Sermon for Trinity 4 Evensong & Benediction Sunday 14 July 2019
Sermon preached by Fr Michael Bowie
Trinity 4 E&B (Mark 7.1-23)
‘Tradition’, said G.K. Chesterton, ‘means giving votes to the most obscure of all classes, our ancestors. It is the democracy of the dead’.
Of course it very much depends what you mean by Tradition.
We’ve just heard Jesus accused of flouting a certain sort of tradition. Religious officials from Jerusalem and local Pharisees want to know why Jesus permits his disciples to disregard the unwritten tradition of the elders, their evidence being that the disciples do not ceremonially wash their hands before they eat. Strict laws about ceremonial washing were only mandated for the temple priests, but the Pharisees, seeking greater purity and holiness, wanted to extend ritual purity to all Jews, though contrary to what Mark asserts in our second lesson, we know that most Jews didn’t observe these rules. It looks as thought Mark may have misunderstood this encounter. This was more likely to have been a thoughtful conversation with this deeply religious group (to which of course St Paul belonged), who assume that Jesus is a natural ally, seeking a stricter reform of Judaism. To their confusion, he isn’t playing by their rules.
Ritual purity was an essential dimension of their effort to claim Jewish identity in a world that affirmed polytheism. That’s why Paul has to address the question about whether Christians may eat meat sacrificed to idols (though that was the usual form of butchering in the Hellenistic world). A stipulation of the oral law (“the tradition of the elders”) was not a triviality but a demonstration of how seriously the law of God was to be taken. Since Jesus is obviously an authentic religious teacher, it is reasonable to ask why his disciples don’t take seriously the tradition of the elders, which is understood as a “fence” around the law to protect it? He is a religious Jew. Why do they avoid this entirely proper Jewish concern for holiness?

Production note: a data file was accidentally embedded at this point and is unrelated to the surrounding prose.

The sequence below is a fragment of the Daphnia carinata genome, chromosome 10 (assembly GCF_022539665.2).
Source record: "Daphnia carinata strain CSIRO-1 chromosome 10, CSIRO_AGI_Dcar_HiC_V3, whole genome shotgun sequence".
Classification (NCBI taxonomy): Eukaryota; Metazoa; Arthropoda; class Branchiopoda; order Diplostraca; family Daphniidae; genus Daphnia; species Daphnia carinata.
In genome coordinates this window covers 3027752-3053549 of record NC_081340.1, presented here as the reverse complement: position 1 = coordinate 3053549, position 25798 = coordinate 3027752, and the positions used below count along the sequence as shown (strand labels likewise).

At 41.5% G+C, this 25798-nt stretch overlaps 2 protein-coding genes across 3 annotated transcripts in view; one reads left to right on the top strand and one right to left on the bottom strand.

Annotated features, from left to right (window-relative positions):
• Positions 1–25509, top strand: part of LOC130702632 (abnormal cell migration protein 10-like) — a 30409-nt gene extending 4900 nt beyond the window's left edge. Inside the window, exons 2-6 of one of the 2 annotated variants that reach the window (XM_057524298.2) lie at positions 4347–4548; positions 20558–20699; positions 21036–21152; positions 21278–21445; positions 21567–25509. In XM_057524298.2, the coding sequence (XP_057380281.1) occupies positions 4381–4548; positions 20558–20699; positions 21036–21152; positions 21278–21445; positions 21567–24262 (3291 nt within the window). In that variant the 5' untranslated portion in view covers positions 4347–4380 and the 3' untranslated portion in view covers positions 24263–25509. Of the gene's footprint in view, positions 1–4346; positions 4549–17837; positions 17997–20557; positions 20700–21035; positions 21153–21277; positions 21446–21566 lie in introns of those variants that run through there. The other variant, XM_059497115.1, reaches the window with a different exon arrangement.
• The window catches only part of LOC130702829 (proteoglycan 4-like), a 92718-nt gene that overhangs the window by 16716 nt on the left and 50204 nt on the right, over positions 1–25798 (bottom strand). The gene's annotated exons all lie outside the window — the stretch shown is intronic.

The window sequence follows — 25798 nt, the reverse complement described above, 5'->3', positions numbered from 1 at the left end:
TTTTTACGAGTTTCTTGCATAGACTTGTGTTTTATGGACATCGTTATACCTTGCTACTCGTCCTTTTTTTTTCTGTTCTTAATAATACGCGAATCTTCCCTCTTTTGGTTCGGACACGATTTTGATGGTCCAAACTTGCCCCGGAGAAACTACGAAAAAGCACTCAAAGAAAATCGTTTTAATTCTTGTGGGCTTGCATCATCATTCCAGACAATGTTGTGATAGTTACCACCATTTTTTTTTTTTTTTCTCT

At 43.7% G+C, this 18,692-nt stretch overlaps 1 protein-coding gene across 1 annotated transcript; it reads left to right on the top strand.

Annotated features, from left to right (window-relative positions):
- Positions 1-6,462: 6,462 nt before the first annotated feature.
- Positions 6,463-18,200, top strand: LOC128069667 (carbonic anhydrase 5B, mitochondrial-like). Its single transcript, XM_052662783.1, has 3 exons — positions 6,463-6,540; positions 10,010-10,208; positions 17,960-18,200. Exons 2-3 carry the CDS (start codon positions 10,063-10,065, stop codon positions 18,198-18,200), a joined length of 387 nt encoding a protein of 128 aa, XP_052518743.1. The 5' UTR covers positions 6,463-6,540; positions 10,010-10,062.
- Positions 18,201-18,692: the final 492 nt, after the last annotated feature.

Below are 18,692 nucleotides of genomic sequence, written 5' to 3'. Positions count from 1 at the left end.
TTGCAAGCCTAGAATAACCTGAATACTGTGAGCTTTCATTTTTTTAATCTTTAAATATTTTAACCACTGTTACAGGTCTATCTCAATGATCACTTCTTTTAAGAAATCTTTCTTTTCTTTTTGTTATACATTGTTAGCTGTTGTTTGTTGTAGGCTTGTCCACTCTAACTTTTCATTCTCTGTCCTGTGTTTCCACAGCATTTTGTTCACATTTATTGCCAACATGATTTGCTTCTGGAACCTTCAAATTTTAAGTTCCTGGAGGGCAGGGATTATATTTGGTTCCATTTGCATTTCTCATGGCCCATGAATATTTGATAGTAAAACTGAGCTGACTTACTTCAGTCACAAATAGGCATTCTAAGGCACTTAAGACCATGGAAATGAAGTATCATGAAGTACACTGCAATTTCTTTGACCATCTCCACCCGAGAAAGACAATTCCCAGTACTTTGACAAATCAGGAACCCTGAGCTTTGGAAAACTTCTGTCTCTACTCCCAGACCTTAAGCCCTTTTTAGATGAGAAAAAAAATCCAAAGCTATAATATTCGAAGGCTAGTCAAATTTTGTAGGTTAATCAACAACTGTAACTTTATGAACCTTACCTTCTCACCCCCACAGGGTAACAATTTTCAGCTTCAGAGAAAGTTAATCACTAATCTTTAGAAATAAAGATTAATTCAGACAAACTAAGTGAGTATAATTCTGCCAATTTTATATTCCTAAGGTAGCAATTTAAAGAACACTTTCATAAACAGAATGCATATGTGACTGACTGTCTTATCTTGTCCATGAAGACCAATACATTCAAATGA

Jesus’ first response to the Pharisees’ query is an attack on the notion that the law of God even needs to be protected by the tradition of the elders. Citing Isaiah [29:13], Jesus charges the Pharisees with using tradition to avoid the commandment of God. The elevation of the oral law (or the tradition of the elders) to a place of parity alongside the Torah ultimately undercuts the Torah. Gleeful protestant commentators would later seize on this to denigrate Tradition and lionise scripture.
But Jesus’ second response is more striking. “There is nothing outside a person that by going in can defile, but the things that come out are what defile” (Mark 7:15). The whole notion of ritual purity or of holiness based on food laws is undermined in one precise statement. This is an argument of a different order.